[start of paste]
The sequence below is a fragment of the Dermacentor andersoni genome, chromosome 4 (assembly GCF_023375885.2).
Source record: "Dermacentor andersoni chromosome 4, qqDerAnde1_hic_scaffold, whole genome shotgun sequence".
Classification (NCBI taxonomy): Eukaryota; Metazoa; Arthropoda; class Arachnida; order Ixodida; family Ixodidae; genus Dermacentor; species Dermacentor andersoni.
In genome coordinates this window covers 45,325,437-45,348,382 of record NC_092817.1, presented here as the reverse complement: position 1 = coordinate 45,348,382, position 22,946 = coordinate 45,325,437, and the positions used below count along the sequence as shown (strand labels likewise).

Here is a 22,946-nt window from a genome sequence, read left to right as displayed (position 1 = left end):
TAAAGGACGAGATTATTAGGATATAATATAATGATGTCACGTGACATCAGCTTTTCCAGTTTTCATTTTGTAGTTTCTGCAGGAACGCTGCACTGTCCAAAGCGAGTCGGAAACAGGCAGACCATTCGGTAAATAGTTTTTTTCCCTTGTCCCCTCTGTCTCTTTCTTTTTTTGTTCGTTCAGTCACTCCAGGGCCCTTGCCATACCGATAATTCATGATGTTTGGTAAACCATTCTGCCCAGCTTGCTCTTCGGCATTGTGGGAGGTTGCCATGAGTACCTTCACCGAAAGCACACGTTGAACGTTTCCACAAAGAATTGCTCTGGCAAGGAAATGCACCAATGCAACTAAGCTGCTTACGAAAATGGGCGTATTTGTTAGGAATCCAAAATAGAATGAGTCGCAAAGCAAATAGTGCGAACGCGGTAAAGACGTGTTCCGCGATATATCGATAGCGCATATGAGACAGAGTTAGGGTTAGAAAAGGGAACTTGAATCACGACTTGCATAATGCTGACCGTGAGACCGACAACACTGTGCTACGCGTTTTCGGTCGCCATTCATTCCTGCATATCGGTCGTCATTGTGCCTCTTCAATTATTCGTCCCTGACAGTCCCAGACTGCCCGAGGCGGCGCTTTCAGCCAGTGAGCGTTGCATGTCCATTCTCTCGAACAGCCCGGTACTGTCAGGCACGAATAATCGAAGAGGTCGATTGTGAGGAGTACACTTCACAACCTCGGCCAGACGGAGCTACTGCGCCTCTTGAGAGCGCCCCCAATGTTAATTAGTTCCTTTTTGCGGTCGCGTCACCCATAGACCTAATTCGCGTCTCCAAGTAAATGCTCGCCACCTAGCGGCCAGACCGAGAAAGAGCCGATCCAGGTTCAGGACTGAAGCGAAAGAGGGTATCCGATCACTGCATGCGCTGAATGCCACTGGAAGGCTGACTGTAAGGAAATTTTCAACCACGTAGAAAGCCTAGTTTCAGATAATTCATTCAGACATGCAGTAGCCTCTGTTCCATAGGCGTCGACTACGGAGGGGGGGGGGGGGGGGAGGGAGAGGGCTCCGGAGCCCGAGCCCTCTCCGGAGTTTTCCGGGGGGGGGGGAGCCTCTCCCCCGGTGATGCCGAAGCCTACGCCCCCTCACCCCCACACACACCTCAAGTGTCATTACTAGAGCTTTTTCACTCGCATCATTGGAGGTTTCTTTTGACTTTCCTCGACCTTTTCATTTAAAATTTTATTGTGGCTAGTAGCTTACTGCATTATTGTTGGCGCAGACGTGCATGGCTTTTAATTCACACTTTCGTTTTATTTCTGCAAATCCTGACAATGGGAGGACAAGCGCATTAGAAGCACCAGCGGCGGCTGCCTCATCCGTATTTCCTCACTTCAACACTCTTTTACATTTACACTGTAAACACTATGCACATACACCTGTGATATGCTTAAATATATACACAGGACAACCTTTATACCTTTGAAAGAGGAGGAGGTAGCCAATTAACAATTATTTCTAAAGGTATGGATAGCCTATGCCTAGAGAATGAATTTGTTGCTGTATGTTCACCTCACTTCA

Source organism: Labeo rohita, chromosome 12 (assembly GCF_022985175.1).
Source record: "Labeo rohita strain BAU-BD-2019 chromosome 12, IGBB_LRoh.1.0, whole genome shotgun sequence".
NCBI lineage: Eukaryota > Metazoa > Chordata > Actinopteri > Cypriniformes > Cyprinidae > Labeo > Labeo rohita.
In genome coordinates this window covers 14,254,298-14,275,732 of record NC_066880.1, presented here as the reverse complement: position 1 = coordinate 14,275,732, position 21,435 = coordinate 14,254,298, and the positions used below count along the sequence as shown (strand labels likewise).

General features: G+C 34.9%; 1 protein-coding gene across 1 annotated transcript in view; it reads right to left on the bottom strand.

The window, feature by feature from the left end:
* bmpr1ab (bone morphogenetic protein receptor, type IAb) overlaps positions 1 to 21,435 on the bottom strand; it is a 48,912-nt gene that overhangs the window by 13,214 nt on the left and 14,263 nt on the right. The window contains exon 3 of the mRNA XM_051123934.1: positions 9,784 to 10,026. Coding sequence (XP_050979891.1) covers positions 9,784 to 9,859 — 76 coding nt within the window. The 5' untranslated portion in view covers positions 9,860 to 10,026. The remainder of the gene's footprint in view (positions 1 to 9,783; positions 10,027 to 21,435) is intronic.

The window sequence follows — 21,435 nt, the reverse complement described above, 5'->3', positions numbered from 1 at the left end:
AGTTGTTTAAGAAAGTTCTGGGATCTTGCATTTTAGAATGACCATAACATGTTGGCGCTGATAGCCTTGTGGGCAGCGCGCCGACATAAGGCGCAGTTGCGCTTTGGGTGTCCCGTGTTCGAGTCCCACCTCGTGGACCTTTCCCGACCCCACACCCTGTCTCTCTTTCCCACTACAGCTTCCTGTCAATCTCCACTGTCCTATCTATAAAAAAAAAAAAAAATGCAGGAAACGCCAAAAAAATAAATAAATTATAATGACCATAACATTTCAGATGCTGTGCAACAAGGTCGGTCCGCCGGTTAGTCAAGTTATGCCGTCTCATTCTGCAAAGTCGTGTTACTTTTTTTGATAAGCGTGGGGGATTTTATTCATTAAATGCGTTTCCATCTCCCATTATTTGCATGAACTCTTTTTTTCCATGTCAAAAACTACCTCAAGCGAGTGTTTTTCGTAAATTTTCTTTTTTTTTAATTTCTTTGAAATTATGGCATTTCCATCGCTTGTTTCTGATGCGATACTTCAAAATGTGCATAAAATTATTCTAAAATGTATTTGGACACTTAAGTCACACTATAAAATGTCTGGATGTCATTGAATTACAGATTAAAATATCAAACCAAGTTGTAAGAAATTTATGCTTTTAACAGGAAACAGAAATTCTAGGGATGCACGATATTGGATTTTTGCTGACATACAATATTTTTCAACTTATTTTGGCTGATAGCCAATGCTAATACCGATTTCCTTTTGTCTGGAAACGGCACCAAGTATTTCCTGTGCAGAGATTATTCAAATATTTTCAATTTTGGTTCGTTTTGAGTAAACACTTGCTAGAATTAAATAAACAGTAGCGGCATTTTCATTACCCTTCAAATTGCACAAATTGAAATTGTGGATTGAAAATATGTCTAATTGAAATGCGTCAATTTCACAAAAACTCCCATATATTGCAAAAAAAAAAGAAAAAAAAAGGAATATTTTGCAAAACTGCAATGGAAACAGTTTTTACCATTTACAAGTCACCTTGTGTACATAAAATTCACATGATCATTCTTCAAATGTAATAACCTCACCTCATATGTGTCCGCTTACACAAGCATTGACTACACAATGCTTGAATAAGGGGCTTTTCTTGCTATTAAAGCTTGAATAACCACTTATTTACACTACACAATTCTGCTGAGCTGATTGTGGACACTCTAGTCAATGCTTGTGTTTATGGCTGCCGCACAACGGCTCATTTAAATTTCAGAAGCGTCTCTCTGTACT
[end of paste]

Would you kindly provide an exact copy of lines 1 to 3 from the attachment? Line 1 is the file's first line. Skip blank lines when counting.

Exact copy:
The sequence below is a fragment of the Dermacentor andersoni genome, chromosome 4 (assembly GCF_023375885.2).
Source record: "Dermacentor andersoni chromosome 4, qqDerAnde1_hic_scaffold, whole genome shotgun sequence".
Classification (NCBI taxonomy): Eukaryota; Metazoa; Arthropoda; class Arachnida; order Ixodida; family Ixodidae; genus Dermacentor; species Dermacentor andersoni.